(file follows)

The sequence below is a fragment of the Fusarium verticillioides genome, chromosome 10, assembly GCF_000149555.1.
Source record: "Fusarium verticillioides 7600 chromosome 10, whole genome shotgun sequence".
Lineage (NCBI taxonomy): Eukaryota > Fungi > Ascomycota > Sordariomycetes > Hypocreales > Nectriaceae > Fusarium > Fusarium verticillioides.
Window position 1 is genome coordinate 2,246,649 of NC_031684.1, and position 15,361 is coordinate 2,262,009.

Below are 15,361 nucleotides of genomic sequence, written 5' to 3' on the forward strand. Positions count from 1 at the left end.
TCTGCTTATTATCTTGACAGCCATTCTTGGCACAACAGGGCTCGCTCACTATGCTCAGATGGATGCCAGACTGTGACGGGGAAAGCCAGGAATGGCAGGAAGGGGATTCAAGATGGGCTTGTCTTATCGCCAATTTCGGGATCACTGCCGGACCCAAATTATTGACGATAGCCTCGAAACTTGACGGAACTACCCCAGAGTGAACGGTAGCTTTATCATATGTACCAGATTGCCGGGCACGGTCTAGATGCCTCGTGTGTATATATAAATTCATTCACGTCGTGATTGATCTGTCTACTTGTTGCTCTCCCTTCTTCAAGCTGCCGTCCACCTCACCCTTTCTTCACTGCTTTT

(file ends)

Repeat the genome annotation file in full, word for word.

The sequence below is a fragment of the Fusarium verticillioides genome, chromosome 10, assembly GCF_000149555.1.
Source record: "Fusarium verticillioides 7600 chromosome 10, whole genome shotgun sequence".
Lineage (NCBI taxonomy): Eukaryota > Fungi > Ascomycota > Sordariomycetes > Hypocreales > Nectriaceae > Fusarium > Fusarium verticillioides.
Window position 1 is genome coordinate 2,246,649 of NC_031684.1, and position 15,361 is coordinate 2,262,009.

Below are 15,361 nucleotides of genomic sequence, written 5' to 3' on the forward strand. Positions count from 1 at the left end.
TCTGCTTATTATCTTGACAGCCATTCTTGGCACAACAGGGCTCGCTCACTATGCTCAGATGGATGCCAGACTGTGACGGGGAAAGCCAGGAATGGCAGGAAGGGGATTCAAGATGGGCTTGTCTTATCGCCAATTTCGGGATCACTGCCGGACCCAAATTATTGACGATAGCCTCGAAACTTGACGGAACTACCCCAGAGTGAACGGTAGCTTTATCATATGTACCAGATTGCCGGGCACGGTCTAGATGCCTCGTGTGTATATATAAATTCATTCACGTCGTGATTGATCTGTCTACTTGTTGCTCTCCCTTCTTCAAGCTGCCGTCCACCTCACCCTTTCTTCACTGCTTTT